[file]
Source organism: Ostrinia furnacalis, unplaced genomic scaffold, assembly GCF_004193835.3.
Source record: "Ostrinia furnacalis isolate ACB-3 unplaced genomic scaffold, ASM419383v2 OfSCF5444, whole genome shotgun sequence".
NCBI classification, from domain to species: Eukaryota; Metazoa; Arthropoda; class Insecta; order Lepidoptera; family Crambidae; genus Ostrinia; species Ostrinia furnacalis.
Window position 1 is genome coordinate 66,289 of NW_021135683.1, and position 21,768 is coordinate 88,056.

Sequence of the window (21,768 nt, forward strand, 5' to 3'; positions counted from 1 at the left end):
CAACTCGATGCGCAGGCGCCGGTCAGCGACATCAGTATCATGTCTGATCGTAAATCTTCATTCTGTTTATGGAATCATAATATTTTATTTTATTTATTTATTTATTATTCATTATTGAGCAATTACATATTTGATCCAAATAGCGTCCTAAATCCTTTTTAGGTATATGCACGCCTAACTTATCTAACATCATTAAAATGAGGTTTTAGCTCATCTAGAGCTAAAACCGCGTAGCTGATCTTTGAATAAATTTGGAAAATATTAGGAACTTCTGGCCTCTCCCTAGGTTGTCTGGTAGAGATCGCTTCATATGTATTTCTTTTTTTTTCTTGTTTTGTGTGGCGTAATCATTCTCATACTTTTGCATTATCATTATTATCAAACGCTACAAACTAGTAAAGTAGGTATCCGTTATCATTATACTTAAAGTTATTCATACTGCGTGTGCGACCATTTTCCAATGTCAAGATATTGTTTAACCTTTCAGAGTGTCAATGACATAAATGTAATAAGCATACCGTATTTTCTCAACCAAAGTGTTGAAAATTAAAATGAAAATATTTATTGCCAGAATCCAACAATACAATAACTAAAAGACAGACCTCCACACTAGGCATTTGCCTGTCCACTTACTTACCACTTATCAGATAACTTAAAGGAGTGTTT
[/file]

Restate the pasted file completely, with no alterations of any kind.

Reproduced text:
Source organism: Ostrinia furnacalis, unplaced genomic scaffold, assembly GCF_004193835.3.
Source record: "Ostrinia furnacalis isolate ACB-3 unplaced genomic scaffold, ASM419383v2 OfSCF5444, whole genome shotgun sequence".
NCBI classification, from domain to species: Eukaryota; Metazoa; Arthropoda; class Insecta; order Lepidoptera; family Crambidae; genus Ostrinia; species Ostrinia furnacalis.
Window position 1 is genome coordinate 66,289 of NW_021135683.1, and position 21,768 is coordinate 88,056.

Sequence of the window (21,768 nt, forward strand, 5' to 3'; positions counted from 1 at the left end):
CAACTCGATGCGCAGGCGCCGGTCAGCGACATCAGTATCATGTCTGATCGTAAATCTTCATTCTGTTTATGGAATCATAATATTTTATTTTATTTATTTATTTATTATTCATTATTGAGCAATTACATATTTGATCCAAATAGCGTCCTAAATCCTTTTTAGGTATATGCACGCCTAACTTATCTAACATCATTAAAATGAGGTTTTAGCTCATCTAGAGCTAAAACCGCGTAGCTGATCTTTGAATAAATTTGGAAAATATTAGGAACTTCTGGCCTCTCCCTAGGTTGTCTGGTAGAGATCGCTTCATATGTATTTCTTTTTTTTTCTTGTTTTGTGTGGCGTAATCATTCTCATACTTTTGCATTATCATTATTATCAAACGCTACAAACTAGTAAAGTAGGTATCCGTTATCATTATACTTAAAGTTATTCATACTGCGTGTGCGACCATTTTCCAATGTCAAGATATTGTTTAACCTTTCAGAGTGTCAATGACATAAATGTAATAAGCATACCGTATTTTCTCAACCAAAGTGTTGAAAATTAAAATGAAAATATTTATTGCCAGAATCCAACAATACAATAACTAAAAGACAGACCTCCACACTAGGCATTTGCCTGTCCACTTACTTACCACTTATCAGATAACTTAAAGGAGTGTTT